Denying Denial

Facing up to type 2 diabetes

IleneBy Ilene Raymond Rush

April 2014 — In my job as a health and science reporter for a Philadelphia newspaper, I often interview folks who have been affected by a variety of serious, sometimes crippling diseases.

Over the past months, for example, I have written pieces on people impacted by multiple sclerosis, ALS, and advanced Lyme disease. All of these ailments can wreak havoc with one's life, with catastrophic and sometimes even deadly outcomes.  

But more than these possible tragic consequences, what ties those I have interviewed has been their absolute acceptance of their disease and their equally absolute refusal to give in to it.

Despite their hardships – and they are legion – each seems to have reached an optimism and acceptance that gets them through their days and nights.

One woman with late stage Lyme disease who was a former roller derby girl and now suffers uncontrollable seizures spends her days bedridden, planning a nonprofit organization to help fellow Lyme disease patients. A woman who has had MS since 1992 regularly runs a support group to help others with the illness.  And a wheelchair bound ALS patient continues to host dinner parties (with lots of help from her friends), play regular games of Scrabble, and attend school board meetings as an elected representative.

I want to be clear: none of these three are Pollyannas. All admit to down days, anger, and occasional crying jags. As the woman with MS admitted, "Some days I throw a pity party, but I try not to invite anyone else."

What does this have to do with type 2 diabetes? Lots.  Too many of us with diabetes operate in a state of denial. In part, this is because the symptoms of type 2 diabetes – unlike MS, ALS or advanced Lyme disease – can be dismissed more easily. It doesn't mean that our symptoms aren't consequential; it just means that we can easily ignore them until something goes really, really wrong. Because of that, many of us tend to live in the future: i.e., we'll start better diets on Monday morning or get exercising next month.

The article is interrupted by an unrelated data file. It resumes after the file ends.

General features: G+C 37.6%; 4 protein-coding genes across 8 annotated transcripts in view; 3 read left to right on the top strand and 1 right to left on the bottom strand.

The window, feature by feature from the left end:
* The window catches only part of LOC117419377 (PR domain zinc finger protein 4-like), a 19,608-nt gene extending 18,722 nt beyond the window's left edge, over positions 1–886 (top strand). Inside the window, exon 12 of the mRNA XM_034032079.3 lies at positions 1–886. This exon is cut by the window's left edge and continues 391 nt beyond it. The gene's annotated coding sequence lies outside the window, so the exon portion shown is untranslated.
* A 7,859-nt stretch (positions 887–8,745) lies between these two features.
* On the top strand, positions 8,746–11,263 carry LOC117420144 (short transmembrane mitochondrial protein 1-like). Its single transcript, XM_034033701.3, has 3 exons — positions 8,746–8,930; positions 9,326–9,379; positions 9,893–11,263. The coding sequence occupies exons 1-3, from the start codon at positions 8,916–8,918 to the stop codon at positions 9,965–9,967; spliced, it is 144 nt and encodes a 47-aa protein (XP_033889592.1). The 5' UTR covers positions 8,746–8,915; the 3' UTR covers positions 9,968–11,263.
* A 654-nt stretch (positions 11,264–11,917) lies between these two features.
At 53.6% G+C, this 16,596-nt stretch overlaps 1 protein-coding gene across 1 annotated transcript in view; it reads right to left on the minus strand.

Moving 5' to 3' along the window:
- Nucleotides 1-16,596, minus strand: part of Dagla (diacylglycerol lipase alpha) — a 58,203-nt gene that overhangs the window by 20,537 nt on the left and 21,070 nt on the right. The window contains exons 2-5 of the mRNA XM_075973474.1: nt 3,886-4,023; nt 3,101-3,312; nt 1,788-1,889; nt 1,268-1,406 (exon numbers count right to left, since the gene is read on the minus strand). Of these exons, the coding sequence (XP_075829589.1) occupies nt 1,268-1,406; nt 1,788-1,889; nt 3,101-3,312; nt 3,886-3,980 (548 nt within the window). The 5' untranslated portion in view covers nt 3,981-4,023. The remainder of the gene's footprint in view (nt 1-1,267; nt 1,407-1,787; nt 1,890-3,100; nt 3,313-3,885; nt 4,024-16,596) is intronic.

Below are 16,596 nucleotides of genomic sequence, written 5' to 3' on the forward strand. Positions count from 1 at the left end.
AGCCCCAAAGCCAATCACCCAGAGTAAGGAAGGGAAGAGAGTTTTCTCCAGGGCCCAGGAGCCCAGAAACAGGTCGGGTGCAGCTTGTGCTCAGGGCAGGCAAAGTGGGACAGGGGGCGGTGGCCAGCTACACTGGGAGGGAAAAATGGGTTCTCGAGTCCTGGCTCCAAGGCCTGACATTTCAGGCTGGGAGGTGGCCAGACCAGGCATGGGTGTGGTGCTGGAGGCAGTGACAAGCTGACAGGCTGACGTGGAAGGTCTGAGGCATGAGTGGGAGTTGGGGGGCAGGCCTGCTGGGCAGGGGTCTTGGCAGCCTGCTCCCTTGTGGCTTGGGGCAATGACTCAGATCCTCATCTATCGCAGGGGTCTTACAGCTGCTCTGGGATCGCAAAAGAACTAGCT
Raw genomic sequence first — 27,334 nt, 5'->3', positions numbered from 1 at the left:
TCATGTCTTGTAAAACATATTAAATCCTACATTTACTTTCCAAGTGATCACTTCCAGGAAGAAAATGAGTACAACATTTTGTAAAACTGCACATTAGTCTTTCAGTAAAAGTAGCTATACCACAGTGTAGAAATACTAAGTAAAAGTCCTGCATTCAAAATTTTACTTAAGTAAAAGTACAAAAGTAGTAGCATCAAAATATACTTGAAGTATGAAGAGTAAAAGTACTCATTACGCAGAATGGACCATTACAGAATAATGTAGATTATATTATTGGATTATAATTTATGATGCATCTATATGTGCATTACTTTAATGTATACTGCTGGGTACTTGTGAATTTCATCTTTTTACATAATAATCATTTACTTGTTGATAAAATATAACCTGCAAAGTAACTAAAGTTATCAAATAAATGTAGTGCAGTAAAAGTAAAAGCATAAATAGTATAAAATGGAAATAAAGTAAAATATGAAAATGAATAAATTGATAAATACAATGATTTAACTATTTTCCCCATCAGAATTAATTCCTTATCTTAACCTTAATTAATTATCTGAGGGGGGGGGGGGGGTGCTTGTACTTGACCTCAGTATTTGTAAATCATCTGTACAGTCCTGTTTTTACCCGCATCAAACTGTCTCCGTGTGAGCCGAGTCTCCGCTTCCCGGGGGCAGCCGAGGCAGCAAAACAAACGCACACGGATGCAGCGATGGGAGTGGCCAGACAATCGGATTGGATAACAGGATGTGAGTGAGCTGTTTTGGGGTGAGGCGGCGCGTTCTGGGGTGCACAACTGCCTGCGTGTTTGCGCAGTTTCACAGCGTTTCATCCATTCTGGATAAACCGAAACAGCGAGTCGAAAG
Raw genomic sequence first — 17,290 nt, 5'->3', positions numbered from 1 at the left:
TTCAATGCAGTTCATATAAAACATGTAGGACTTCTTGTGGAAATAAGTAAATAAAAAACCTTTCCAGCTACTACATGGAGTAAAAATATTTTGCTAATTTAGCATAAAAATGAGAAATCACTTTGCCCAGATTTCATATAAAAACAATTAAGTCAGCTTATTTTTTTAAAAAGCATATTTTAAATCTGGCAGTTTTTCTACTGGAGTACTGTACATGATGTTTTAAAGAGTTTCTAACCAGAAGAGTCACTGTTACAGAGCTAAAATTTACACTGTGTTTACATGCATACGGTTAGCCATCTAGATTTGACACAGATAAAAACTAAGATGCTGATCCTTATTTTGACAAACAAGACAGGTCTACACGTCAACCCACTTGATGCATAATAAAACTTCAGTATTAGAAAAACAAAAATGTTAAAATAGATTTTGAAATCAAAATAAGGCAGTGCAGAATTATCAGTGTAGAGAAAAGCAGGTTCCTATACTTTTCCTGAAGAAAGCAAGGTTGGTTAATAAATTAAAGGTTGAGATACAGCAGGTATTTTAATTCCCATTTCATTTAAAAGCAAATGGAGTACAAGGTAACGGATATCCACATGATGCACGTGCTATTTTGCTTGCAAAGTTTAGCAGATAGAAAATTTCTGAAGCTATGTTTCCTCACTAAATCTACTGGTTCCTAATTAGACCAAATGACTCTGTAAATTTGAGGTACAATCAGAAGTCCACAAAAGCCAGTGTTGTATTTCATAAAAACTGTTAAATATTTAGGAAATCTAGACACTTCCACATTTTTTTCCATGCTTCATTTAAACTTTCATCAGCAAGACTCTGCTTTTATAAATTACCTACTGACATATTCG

For the folks I've been interviewing, such opportunities for denial don't exist.  If you can't walk or suffer seizures, you have to face your diagnosis every moment. And while this is nothing to envy, it does make the present very much so. Perhaps as a result, each interviewee expressed an appreciation of what they have and a desire to make the most of every day.

The other lesson I've taken from my interviews is that you can make a difference, no matter what shape you are in. The thing that has most struck me is how much all three continue to work for others. It can't be easy for the woman with ALS to attend school board meetings; she lost most of her ability to speak several weeks ago. But giving to others takes her out of being a person with a disease and gives value to her life.  

Type 2 diabetes is no fun. Sometimes there are highs and lows that are inexplicable. You need to balance your diet, do your exercise, and manage your stress levels.  

And you need, I think, to step away from denial. To face your type 2 diabetes diagnosis and think about how lucky we are that we do have some control over our chronic condition.

And, that we have a choice in how we choose to deal.

Click here to read more of Ilene's Second Chances columns here.

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dLife's Viewpoints columnists are not all medical experts, but everyday people living with diabetes and sharing their personal experiences, most often at a set point in time. While their method of diabetes management may work for them, everyone is different. Please consult with your diabetes care team before acting on anything you read here to find out what will work best for you.

Last Modified Date: May 20, 2014

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